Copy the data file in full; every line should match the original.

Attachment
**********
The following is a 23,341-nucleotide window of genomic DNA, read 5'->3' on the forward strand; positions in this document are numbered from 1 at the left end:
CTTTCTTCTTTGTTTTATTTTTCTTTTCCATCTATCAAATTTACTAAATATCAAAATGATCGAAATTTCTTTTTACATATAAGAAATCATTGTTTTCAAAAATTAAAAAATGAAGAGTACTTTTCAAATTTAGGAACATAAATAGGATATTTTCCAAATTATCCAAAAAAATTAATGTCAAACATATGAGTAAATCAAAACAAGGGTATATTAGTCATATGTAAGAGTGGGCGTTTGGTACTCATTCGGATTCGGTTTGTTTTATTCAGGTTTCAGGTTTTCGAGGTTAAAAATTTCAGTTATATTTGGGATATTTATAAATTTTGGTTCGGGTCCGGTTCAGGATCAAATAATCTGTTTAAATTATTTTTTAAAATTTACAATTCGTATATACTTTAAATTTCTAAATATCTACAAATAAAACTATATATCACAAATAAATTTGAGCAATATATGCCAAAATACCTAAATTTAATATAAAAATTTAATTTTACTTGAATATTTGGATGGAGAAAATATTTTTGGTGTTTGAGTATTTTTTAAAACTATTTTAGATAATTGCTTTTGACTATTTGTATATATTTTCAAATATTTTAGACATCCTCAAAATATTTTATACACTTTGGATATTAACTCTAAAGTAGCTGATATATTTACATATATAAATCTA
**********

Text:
The following is a 23,341-nucleotide window of genomic DNA, read 5'->3' on the forward strand; positions in this document are numbered from 1 at the left end:
CTTTCTTCTTTGTTTTATTTTTCTTTTCCATCTATCAAATTTACTAAATATCAAAATGATCGAAATTTCTTTTTACATATAAGAAATCATTGTTTTCAAAAATTAAAAAATGAAGAGTACTTTTCAAATTTAGGAACATAAATAGGATATTTTCCAAATTATCCAAAAAAATTAATGTCAAACATATGAGTAAATCAAAACAAGGGTATATTAGTCATATGTAAGAGTGGGCGTTTGGTACTCATTCGGATTCGGTTTGTTTTATTCAGGTTTCAGGTTTTCGAGGTTAAAAATTTCAGTTATATTTGGGATATTTATAAATTTTGGTTCGGGTCCGGTTCAGGATCAAATAATCTGTTTAAATTATTTTTTAAAATTTACAATTCGTATATACTTTAAATTTCTAAATATCTACAAATAAAACTATATATCACAAATAAATTTGAGCAATATATGCCAAAATACCTAAATTTAATATAAAAATTTAATTTTACTTGAATATTTGGATGGAGAAAATATTTTTGGTGTTTGAGTATTTTTTAAAACTATTTTAGATAATTGCTTTTGACTATTTGTATATATTTTCAAATATTTTAGACATCCTCAAAATATTTTATACACTTTGGATATTAACTCTAAAGTAGCTGATATATTTACATATATAAATCTA